The study had limitations. Manitoba and Ontario have universal health insurance, and how people access health services for alcohol-related harms in Canada may differ in places without universal healthcare. There were two subgroups observed in Ontario that were not observed in Manitoba, which could mean that there is regional variability in how people experience alcohol-related hospitalizations. Due to a lack of data availability, the authors did not consider prior use of AUD medications or private addiction services when characterizing prior alcohol-related health service use.
“Our study indicates that individuals presenting with either liver disease or a history of high-frequency health service use are at a disproportionately high risk of readmission and death when they leave the hospital,” said Friesen. “This prognostic information could be helpful in conversations between patients, their support networks, and the healthcare team about post-discharge care planning.”
Commenting on the findings for Medscape Medical News, Natalie Klag, MD, assistant professor of psychiatry at the Ohio State University Wexner Medical Center in Columbus, Ohio, said that patients with more severe alcohol use tend to use healthcare resources, particularly hospital-based resources, more frequently. But they are not typically triaged after their hospitalization based on their pattern of alcohol use, she said. Rather, “services are offered to anyone who could benefit from treatment engagement.” Klag was not involved in the study.
Missing from this study is a consideration of how engagement in treatment for substance use disorders may modify these outcomes, Klag said. The modification could be global for all study participants or affect each individual group.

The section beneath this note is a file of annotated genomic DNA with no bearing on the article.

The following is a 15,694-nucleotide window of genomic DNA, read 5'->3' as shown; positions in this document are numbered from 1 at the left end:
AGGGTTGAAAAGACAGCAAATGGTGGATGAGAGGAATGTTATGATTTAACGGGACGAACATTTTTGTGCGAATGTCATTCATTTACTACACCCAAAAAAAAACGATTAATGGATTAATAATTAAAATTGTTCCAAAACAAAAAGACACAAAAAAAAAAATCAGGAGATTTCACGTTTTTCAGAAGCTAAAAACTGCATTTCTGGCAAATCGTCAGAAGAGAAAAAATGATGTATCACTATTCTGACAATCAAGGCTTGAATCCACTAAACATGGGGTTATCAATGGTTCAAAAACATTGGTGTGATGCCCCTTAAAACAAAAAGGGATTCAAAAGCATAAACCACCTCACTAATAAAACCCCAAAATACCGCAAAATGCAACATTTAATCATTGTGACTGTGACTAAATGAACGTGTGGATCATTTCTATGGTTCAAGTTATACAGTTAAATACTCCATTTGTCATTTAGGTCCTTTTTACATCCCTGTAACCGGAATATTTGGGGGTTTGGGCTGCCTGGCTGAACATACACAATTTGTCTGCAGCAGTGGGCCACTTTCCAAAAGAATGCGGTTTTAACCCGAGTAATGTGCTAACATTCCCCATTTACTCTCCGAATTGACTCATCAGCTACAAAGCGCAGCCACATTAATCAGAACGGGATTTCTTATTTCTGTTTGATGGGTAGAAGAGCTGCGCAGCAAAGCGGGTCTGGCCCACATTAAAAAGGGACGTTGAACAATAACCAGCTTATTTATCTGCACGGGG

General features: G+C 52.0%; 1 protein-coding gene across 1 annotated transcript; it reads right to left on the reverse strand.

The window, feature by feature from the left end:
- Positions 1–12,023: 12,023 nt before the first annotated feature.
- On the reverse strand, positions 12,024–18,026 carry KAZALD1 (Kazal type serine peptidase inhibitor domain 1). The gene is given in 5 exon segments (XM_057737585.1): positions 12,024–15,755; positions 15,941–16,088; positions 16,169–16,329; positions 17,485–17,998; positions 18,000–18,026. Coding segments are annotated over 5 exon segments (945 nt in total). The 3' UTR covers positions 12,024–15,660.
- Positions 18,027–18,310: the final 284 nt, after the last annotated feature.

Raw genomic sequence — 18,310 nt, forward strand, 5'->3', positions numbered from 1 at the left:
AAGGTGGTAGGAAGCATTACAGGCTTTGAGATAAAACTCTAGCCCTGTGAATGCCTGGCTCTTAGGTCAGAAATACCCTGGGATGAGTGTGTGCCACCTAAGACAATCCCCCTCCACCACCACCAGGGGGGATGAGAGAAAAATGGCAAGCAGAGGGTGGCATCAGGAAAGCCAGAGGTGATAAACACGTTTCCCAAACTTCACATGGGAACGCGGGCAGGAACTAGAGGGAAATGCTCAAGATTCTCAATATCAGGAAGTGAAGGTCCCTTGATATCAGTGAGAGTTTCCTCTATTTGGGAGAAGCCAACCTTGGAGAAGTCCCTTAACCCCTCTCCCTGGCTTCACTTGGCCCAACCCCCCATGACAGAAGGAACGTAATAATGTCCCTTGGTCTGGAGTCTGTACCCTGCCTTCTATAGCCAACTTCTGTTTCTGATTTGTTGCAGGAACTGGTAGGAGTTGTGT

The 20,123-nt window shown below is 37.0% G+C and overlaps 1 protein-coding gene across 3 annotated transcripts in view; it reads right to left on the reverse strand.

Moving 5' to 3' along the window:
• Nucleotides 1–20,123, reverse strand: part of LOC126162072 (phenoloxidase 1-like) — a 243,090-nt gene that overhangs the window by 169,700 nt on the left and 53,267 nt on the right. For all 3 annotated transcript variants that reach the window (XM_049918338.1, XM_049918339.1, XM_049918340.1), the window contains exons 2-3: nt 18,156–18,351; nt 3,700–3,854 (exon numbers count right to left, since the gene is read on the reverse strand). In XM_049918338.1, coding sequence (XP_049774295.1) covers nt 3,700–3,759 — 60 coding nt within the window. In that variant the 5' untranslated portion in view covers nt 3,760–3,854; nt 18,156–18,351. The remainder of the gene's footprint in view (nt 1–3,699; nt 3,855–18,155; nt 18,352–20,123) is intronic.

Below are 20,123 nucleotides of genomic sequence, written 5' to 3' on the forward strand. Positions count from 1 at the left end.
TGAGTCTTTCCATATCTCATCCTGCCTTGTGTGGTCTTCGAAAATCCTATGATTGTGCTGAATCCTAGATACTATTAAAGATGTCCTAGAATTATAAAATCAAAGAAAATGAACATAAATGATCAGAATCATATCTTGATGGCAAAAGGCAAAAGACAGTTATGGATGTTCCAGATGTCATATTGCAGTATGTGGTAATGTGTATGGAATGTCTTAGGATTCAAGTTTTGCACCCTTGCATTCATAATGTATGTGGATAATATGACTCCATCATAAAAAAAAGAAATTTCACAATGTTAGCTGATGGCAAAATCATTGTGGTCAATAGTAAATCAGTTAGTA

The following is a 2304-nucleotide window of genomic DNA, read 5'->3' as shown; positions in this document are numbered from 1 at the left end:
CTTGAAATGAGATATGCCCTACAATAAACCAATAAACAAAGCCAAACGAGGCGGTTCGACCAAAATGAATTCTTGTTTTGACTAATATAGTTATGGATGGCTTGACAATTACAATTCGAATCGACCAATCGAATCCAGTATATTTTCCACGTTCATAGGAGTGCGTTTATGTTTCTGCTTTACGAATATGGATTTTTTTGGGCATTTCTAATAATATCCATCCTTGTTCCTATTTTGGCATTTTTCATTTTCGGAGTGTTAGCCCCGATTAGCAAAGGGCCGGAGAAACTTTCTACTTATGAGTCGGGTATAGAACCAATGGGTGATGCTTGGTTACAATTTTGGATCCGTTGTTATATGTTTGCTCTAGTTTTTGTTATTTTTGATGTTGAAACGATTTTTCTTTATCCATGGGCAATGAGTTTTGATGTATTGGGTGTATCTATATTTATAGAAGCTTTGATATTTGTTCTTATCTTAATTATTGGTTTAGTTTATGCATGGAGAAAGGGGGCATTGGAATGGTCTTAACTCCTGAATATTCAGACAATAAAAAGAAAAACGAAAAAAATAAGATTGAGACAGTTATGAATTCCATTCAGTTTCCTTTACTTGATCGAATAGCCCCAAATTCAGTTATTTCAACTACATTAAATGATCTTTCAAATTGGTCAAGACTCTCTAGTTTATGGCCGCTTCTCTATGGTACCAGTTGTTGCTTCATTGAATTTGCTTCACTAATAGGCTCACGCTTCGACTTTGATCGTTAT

“While we know that those with more medical comorbidities as a result of their alcohol use are more likely to engage with the medical system,” she said, “there was no delineation of whether [their] subsequent visits were related to alcohol use or a consequence of their medical condition, albeit a condition that was caused by alcohol use.”
Clinicians must recognize signs of AUD and problematic alcohol use to refer patients to the resources that could help modify their pattern of use, she said. “Brief medical hospitalization does not change the trajectory of an AUD, so ongoing care after this hospitalization is the best chance there is to modify the disease.”
“If someone presents for a medical admission that is a result of alcohol, it is important to refer them for further care or consult an addiction medicine consult service to provide linkage,” Klag concluded.
This study was supported by ICES, which is funded by an annual grant from the Ontario Ministry of Health and the Ministry of Long-Term Care. Friesen and Klag disclosed no conflicts.
Source link : https://www.medscape.com/viewarticle/some-alcohol-related-hospitalizations-tied-poor-outcomes-2024a10002yg?src=rss
Publish date : 2024-02-12 03:58:06